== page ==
If the plaintext length indicates a message type, then this could lead to the
issue the original query posted. In that an observer might know what message
type was passed. TLS padding is supposed to prevent this (but it doesn’t
However, I argue that having TLS do significant padding for a protocol is bad
design for that protocol. It’s one thing if it’s a few padding bytes, but the
example given was 1023 bytes of padding.
Also as pointed out by Andrei Popov, the application needs to tell TLS how much
padding to apply, so either way, the application has to deal with determining
the padding length. Why not just make it part of the protocol in the first
OpenSSL has a callback scheme, and a block-based scheme for determining the
amount of padding. Either way, the application is involved.
But my final point is that we are ignoring the amount of non-TLS processing
that must be done on various message types (before the response is sent), and
THAT might be even more of a giveaway than the minuscule timing difference due
to counting padding in TLS.
// "One if by land, two if by sea, three if by the Internet."
On Aug 11, 2017, at 1:20 PM, Eric Rescorla
On Fri, Aug 11, 2017 at 9:47 AM, Nikos Mavrogiannopoulos
On Fri, Aug 11, 2017 at 5:57 PM, Eric Rescorla
On Fri, Aug 11, 2017 at 7:11 AM, Nikos Mavrogiannopoulos
Imagine the following scenario, where the server and client have this
repeated communication N times per day:
the client puts in X a message A of 1 byte or B of 1024 bytes, and pads
it to the maximum size of TLS record. The server replies with the
message "ok" (same every time), padded to the maximum size just after
it reads X.
However, TLS 1.3 detects the message size by iterating through all the
padding bytes, and thus there is a timing leak observed by the time
difference between receiving X and sending Y. Thus as an adversary I
could take enough measurements and be able to distinguish between X
having the value A or B.
While I'd expect these iterations to be unmeasurable in desktop or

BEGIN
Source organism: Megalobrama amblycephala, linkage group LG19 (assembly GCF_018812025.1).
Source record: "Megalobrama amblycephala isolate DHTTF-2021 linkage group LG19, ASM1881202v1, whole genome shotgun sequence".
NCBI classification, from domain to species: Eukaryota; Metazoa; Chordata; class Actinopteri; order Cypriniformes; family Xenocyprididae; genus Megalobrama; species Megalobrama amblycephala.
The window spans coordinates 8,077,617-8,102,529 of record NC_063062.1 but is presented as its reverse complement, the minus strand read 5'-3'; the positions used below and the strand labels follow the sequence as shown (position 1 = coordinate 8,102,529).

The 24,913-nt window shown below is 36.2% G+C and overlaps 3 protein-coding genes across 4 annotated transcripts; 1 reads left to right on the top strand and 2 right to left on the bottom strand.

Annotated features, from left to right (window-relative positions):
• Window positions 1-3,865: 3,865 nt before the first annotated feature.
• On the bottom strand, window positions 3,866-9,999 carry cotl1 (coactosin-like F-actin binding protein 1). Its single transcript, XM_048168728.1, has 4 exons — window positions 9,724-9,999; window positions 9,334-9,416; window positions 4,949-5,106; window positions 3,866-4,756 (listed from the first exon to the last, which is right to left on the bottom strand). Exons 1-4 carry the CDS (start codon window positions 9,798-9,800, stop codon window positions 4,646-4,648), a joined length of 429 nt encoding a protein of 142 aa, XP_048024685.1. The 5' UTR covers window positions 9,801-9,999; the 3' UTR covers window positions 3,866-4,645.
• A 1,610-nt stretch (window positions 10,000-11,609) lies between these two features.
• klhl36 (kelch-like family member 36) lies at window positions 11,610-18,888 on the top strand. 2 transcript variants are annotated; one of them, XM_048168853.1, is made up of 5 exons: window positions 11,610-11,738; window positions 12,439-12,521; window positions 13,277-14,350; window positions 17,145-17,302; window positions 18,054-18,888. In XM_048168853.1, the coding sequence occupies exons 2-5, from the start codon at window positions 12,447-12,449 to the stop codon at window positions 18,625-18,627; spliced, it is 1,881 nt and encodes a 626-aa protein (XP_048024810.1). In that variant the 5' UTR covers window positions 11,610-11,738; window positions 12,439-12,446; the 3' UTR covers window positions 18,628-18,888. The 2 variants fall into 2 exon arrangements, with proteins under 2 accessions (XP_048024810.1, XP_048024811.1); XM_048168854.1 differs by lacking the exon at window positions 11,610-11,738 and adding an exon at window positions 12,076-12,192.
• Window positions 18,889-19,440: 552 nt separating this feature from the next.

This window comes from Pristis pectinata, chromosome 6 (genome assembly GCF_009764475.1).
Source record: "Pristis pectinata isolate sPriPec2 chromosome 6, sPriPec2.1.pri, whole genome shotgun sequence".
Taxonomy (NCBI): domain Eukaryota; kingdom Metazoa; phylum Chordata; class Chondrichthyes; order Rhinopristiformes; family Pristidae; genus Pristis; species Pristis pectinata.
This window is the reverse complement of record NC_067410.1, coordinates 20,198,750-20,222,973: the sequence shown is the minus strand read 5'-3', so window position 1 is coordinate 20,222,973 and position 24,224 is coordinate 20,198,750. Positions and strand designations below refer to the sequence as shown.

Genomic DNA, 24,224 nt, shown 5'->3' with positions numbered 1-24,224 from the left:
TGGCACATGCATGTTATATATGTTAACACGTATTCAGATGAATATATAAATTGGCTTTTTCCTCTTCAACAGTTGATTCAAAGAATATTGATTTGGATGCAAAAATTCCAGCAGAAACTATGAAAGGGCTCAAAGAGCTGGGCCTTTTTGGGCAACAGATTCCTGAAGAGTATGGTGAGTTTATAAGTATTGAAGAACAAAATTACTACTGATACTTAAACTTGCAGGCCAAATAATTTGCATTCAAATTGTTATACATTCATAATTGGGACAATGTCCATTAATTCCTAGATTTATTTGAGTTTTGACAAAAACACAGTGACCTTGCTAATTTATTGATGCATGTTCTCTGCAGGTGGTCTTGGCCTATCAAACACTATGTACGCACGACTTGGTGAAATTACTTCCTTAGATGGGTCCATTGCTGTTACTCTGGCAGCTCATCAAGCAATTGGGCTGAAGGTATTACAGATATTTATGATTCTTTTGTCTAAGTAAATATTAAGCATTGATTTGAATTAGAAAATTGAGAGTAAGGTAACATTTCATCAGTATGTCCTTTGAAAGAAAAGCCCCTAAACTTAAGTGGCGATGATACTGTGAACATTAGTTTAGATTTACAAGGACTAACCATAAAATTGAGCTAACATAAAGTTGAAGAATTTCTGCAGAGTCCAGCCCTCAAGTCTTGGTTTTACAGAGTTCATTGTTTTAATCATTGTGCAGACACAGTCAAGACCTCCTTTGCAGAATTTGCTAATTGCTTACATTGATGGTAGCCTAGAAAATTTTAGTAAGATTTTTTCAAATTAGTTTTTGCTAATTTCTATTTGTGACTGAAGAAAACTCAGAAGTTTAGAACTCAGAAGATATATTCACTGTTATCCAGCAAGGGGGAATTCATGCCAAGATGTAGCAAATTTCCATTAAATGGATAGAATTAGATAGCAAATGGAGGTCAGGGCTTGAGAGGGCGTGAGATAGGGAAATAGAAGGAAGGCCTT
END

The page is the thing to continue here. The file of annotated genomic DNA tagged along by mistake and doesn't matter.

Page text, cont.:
server hardware, I am not sure about the situation in low-end IoT
hardware. Is the design choice for having the padding removal depending
on padding length intentional?
Yes, we're aware of this, and it's an intentional design choice. The reasoning
was that once you have the padding removed, you'll need to operate on/copy
the unpadded content somewhere, and that's timing dependent anyway.
That is certainly an incorrect assumption. gnutls for example provides a
zero-copy API, and I guess it is not the only implementation to have that.
And then the next thing that will happen is that the application will read the
data, which is length-dependent. The problem is that the plaintext is variable
There is mentioning of possible timing channels in:
However I don't quite understand how is this section intended to be
read. The sentence for example: "Because the padding is encrypted
alongside the actual content, an attacker cannot directly determine the
length of the padding, but may be able to measure it indirectly by the
use of timing channels exposed during record processing", what is its
intention? Is it to acknowledge the above timing leak?
I am not sure if that text is sufficient to cover that issue. It seems as if
the cbc timing attack is re-introduced here and pushing the fix to
implementers. It may be better no to provide padding functionality with this
"feature", as unfortunately it will be used by applications.
I don't believe that this is analysis is correct. This timing channel only
applies to the data after message integrity has been established (i.e., after
AEAD processing), which is different from the situation in Lucky 13. It seems
like what leaks here is the length of the plaintext, which is also what would
be leaked if we simply did not have padding.
TLS mailing list
TLS mailing list